What do a hedge-fund billionaire, an online sex-toy mogul and the nation's most beloved expert on backpacking in Europe know about Oregon that voters here do not? That it should be legal for the state's adults to smoke marijuana, and that they are willing to spend their personal millions to make it happen.
In November, Oregonians will have the chance to vote on an initiative to treat pot virtually like alcohol. If it passes, anyone 21 and over could buy marijuana, and the Oregon Liquor Control Commission would tax and regulate it.
So far the campaign, called New Approach Oregon, has raised $2.4 million—nearly $1.5 million of which has come from wealthy out-of-state players. These rich eccentrics have paved the way for Oregon's campaign by bankrolling similar efforts in other states where measures have passed (Colorado and Washington) and failed (California).
"Each cared about it for a somewhat different reason, but very much for the right reasons," says Ethan Nadelmann, executive director of the Drug Policy Alliance. "They felt the war on drugs was basically doing much more harm than good."
Not all of these deep pockets have contributed here yet. But all have the checkbooks—and the drive—to make a serious change in what they consider an outdated drug policy.
For nearly a half-century, Phil Harvey—a multimillion-dollar mogul of dildos and porno mags—has been using the sex industry to fund international philanthropy. He's strategized ways to make condoms more appealing with prostitutes in Vietnam, traversed treacherous roads to remote pharmacies in India, and advocated contraception and greater STD awareness in Brazil.
Harvey has also focused his checkbook domestically, spending thousands of dollars to legalize pot over the past 30 years.
"The war on marijuana—by far the most widely used of the illicit, illegal drugs—is just a horrible travesty," Harvey, 76, tells WW. "Damage has been done in terms of civil liberties and incarcerating good people as well as corruption and violence in the U.S. and over the border, and on and on and on—the war on drugs has just been terribly destructive to our culture."
A 1964 post-college trip to India convinced Harvey he should work on population control. He was doing graduate studies in family planning administration at the University of North Carolina at Chapel Hill when he started selling mail-order condoms.
The business, illegal under federal obscenity laws when it started in 1970, became Adam and Eve, a sex-toy company that sells $100 million worth of products on the Internet every year, including vibrators (the "3-Way Fluttering Butterfly" enhancer is one model), bondage kits, and vanilla-, caramel- and organic wild strawberry-flavored lubes.
Adam and Eve has also bridged the gap between book club and bedroom with sales-oriented âTemptations Partiesââthink Tupperware nights with a twist.
Harvey has since bankrolled DKT International, a low-cost birth-control foundation operating in 21 countries across Asia, Africa and Latin America.
He also has a penchant for fighting the status quo. Harvey sued the U.S. government after federal agents raided his company's warehouses in Hillsborough, N.C., in 1986 as part of an obscenity investigation. (The two sides settled seven years later.)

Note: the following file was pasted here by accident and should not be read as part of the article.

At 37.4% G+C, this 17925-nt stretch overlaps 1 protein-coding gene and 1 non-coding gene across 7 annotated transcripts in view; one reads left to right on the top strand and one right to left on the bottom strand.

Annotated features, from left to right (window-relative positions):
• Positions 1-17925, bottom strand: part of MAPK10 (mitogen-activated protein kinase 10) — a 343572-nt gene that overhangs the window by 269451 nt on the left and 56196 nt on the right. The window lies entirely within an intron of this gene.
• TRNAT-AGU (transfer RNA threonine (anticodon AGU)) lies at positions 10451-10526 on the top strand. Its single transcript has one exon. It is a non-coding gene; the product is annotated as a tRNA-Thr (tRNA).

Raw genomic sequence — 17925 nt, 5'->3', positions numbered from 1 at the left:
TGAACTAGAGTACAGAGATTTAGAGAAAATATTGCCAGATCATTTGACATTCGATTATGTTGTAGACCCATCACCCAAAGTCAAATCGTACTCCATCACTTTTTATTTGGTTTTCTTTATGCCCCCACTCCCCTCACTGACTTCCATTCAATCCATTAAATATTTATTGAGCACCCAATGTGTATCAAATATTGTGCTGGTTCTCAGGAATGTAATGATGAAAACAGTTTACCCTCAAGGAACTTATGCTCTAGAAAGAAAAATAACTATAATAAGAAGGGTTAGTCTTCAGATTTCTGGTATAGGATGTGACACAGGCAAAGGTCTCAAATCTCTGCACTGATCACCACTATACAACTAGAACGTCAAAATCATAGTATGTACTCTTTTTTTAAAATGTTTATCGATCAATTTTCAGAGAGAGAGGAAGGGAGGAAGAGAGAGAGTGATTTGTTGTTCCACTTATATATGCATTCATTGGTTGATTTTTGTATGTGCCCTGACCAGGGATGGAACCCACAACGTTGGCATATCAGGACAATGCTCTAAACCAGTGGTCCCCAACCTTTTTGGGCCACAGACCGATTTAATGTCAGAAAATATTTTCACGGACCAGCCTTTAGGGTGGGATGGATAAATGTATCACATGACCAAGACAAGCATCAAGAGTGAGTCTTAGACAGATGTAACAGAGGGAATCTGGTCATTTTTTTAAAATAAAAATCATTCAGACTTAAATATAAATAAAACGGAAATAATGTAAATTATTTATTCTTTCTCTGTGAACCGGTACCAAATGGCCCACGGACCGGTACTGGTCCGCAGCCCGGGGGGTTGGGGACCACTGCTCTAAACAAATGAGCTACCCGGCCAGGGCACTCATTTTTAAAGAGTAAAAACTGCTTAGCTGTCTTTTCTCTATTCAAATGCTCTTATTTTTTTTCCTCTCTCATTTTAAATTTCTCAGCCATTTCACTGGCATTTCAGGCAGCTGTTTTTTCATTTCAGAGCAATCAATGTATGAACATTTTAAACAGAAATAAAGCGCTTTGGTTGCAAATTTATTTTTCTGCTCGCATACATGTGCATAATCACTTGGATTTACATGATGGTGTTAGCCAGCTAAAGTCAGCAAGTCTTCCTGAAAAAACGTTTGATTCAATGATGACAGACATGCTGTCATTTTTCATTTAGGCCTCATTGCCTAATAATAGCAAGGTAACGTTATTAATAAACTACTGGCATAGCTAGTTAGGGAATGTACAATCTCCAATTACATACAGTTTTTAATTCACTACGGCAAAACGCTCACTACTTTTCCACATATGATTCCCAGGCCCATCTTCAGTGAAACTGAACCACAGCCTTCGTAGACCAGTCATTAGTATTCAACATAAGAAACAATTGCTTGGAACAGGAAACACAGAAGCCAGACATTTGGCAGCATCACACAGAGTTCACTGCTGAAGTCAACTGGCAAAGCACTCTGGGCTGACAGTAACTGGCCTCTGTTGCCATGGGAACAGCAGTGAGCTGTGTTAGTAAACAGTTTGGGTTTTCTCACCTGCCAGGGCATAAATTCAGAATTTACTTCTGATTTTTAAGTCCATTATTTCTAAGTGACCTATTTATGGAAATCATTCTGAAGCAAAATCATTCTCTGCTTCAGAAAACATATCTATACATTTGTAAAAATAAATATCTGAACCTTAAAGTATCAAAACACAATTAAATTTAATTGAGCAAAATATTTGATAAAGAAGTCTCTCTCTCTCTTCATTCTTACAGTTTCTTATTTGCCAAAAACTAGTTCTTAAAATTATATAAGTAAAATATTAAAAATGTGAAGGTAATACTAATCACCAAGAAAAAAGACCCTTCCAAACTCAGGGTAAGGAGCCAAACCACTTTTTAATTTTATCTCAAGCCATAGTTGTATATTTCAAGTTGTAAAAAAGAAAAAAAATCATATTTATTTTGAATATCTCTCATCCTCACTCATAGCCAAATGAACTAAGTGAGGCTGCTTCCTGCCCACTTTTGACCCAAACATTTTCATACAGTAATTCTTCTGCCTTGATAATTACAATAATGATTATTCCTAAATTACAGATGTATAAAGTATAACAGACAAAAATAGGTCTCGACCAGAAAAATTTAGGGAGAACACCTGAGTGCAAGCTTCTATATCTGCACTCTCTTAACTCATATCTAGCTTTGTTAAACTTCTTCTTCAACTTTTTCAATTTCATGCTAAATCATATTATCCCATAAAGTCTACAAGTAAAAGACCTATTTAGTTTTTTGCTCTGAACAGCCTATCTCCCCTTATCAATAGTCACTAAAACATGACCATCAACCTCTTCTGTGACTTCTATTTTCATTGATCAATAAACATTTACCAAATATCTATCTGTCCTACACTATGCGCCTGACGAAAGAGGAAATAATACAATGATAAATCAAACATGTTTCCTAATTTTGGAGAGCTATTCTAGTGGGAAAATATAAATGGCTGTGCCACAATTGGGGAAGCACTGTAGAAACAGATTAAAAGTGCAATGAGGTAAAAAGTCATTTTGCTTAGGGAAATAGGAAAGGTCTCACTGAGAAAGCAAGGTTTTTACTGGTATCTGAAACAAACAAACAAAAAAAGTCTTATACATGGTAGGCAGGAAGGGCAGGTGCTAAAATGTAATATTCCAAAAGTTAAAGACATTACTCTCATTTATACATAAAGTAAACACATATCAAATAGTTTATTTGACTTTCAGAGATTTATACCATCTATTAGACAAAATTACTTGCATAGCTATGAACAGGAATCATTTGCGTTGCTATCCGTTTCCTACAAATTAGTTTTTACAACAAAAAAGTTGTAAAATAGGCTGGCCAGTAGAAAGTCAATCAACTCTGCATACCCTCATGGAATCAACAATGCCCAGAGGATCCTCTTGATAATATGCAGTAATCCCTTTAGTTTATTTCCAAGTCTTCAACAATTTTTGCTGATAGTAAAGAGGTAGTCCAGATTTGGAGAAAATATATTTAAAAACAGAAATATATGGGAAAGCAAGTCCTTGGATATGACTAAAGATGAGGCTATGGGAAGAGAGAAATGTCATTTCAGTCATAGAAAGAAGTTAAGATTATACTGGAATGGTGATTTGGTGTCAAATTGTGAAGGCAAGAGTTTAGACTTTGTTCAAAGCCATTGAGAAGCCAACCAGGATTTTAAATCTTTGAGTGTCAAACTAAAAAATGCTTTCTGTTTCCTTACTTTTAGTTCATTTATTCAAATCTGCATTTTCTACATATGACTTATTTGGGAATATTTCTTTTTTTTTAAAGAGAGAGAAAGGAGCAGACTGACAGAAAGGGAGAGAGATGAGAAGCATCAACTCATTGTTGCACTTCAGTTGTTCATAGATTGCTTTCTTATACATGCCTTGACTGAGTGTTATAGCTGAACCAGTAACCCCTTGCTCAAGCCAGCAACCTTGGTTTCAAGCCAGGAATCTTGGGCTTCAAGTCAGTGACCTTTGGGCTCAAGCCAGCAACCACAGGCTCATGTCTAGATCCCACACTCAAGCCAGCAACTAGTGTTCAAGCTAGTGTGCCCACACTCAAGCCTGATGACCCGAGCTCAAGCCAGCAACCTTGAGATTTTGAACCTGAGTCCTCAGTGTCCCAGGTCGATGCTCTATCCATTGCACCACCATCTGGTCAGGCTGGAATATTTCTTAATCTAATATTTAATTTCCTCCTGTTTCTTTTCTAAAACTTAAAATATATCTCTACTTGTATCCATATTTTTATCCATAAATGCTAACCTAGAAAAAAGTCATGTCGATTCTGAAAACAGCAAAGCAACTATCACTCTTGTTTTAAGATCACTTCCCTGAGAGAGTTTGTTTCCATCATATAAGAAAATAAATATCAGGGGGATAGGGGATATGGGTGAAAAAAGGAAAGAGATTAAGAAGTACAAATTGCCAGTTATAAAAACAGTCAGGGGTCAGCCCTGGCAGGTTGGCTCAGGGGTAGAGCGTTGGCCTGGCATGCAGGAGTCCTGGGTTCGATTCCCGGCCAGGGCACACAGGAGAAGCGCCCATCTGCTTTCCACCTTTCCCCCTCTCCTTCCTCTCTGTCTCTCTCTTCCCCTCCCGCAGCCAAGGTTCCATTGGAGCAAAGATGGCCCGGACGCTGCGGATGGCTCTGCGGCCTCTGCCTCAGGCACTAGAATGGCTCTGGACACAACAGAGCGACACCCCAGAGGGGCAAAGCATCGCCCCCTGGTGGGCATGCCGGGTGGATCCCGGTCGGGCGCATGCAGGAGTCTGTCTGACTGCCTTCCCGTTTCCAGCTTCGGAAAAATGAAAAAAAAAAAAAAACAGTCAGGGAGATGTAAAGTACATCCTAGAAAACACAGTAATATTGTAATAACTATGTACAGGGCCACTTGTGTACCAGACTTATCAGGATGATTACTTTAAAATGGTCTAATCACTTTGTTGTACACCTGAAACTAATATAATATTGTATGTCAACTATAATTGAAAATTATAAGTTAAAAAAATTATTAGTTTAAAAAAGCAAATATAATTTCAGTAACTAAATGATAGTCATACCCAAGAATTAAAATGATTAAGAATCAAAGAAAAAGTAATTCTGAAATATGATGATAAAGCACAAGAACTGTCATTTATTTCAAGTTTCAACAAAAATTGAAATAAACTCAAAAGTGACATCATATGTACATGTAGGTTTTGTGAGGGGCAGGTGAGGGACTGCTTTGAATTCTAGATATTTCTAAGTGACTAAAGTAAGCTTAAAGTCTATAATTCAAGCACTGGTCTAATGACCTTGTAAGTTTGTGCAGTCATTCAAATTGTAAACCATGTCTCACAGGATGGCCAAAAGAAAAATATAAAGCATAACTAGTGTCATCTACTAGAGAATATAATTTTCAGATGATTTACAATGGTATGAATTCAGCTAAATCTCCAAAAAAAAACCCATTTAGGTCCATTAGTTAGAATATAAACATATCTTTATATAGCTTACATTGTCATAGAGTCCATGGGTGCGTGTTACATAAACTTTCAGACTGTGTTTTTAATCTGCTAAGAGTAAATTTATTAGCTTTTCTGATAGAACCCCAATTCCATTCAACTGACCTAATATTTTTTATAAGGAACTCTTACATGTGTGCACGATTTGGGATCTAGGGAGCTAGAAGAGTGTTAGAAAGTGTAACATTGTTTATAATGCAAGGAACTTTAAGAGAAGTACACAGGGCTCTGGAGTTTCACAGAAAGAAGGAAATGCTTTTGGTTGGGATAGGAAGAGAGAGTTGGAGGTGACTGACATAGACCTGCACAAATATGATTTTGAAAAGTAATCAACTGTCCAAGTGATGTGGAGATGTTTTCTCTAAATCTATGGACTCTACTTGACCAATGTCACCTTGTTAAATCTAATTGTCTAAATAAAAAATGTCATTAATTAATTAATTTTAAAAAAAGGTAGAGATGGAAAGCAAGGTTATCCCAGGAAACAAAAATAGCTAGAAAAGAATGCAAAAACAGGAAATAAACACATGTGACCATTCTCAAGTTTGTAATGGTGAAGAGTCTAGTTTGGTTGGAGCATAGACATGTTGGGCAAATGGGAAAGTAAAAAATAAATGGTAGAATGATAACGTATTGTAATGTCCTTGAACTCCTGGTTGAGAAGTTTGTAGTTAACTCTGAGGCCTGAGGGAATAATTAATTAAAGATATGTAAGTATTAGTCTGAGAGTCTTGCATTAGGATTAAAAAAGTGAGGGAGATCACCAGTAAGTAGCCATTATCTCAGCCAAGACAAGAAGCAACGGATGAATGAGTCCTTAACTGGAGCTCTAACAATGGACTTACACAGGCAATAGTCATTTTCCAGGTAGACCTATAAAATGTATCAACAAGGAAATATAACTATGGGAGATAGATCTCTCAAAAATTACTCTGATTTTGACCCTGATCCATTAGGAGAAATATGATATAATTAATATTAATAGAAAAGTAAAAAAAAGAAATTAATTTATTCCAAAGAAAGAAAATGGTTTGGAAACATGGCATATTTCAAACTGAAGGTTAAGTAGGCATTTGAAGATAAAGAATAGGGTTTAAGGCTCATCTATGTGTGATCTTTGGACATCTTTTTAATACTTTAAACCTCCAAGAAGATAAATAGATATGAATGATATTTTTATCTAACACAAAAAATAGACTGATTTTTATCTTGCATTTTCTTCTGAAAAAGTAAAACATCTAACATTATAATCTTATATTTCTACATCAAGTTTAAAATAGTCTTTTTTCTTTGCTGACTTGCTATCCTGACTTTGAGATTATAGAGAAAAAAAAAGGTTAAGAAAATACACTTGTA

In 2010, Harvey, who lives outside Washington, D.C., gave $105,000 to the failed Proposition 19 campaign to legalize marijuana in California. He has so far donated $150,000 to the New Approach Oregon campaign.
"I'm happy to support anything that will assist in the direction of decriminalizing marijuana," Harvey says. "The climate is right in Oregon, from what I've seen."
The host of public broadcasting's Rick Steves' Europe and author of countless travel guides used by tourists worldwide is also a longtime, vocal advocate of legal pot.
He was co-sponsor of the 2012 marijuana legalization measure passed by Washington voters. "I'm not really a proponent of pot," Rick Steves told High Times in May 2013. "I just believe that if somebody wants to smoke it, that's their right."
Steves, 59, could not be reached for this story, but he has spoken openly elsewhere of his interest in reforming marijuana laws in the U.S.
He grew up in Edmonds, Wash., and first started touring Europe with his father, Dick, a traveling piano salesman, at age 14. He says his beliefs about marijuana took shape after his first encounters with weed as an 18-year-old backpacker funding hops through Europe by giving piano lessons.
"I'd get high and eat apple pie hot out of a medieval oven while listening to the Stones or something like that, surrounded by travelers from all over the world," Steves told High Times. "And I'd just think, 'Life is good.'"
In 1980, Steves started a one-man tour-guide service that operated out of minivans, and he self-published his first travel guide in 1980. Today, Steves hosts the most popular travel show on public television, publishes more than 50 guidebooks, and oversees a thriving European tour service that brings in around $30 million a year.
Steves started advocating marijuana reform under an assumed name on a local radio show during the just-say-no Reagan era. In 2003, he joined the national board of the National Organization for the Reform of Marijuana Laws, or NORML, the D.C.-based lobbying group seeking public support for legalization.
Steves sees marijuana laws in the United States as an equity issue. "I'm just tired of rich white people smoking pot with impunity and poor kids and black kids getting locked up because of it," he told the Cannabist, The Denver Post website devoted to cannabis culture, in February. "It's racism. You can't take their vote away, but you can disenfranchise them by taking their lives away."